Things you have to know about sunscreens
Bottles of sunscreen have many technical words to describe the product. Here are the terms you need to know.
Difference between UVA and UVB
Apart from visible light, the sun also produces ultraviolet radiation, which is a type of energy that cannot be seen with the naked eye. These ultraviolet rays can have negative effects on human skin.
Aside from sunburns, dark skin spots, and wrinkles, ultraviolet radiation can contribute to skin cancer. In fact, since 2009 the World Health Organization has classified ultraviolet radiation as a human carcinogen (cancer-causing).
- Ultraviolet radiation A (UVA) is mostly responsible for sunburn
- Ultraviolet radiation B (UVB) is associated with aging of the skin (wrinkles, fine lines, dark spots, darkening of acne hyperpigmentation, and other skin discoloration issues)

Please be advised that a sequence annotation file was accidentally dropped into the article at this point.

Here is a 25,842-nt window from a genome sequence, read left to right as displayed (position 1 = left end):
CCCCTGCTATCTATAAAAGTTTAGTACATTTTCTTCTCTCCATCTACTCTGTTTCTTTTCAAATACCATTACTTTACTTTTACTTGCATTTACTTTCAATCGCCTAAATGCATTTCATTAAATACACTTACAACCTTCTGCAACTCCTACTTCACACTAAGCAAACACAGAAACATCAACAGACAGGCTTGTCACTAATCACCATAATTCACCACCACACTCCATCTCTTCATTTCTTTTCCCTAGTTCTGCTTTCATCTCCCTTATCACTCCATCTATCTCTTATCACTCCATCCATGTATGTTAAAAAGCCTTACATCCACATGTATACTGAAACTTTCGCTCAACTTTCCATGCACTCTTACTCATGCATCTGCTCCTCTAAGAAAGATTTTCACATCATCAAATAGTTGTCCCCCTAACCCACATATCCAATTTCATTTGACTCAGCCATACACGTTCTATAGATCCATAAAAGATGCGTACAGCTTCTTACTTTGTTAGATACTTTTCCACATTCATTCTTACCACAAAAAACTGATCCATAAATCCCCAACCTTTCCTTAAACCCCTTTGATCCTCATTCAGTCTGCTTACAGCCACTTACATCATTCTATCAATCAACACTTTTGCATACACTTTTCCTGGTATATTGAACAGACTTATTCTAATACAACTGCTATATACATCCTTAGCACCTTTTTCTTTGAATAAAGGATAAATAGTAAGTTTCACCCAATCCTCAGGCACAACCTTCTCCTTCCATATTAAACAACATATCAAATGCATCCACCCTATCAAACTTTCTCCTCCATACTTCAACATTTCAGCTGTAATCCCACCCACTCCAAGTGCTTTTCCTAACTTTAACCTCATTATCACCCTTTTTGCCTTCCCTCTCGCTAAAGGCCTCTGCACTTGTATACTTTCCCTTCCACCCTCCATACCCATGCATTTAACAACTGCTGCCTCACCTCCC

- Both UVA and UVB contribute to forming skin cancer.
Physical sunscreens are also known as mineral sunscreens. These products reflect the sun rays away from the skin. They include ingredients such as Zinc Oxide and Titanium Dioxide. These start working soon after you put them on. Physical (mineral) sunscreens protect against both UVA and UVB.
Chemical sunscreens are organic or chemical barriers that will form a film over human skin to absorb ultraviolet radiation, then disperse it as heat to the surroundings. Many chemical sunscreens only protect against UVB. Few chemical sunscreen ingredients like Oxybenzone protect against both UVA and UVB.
These sunscreens have the advantage of not causing a white cast on the skin. Chemical filter sunscreens need to be applied at least 20 to 30 minutes before sun exposure because they don’t start working as soon as you put them on.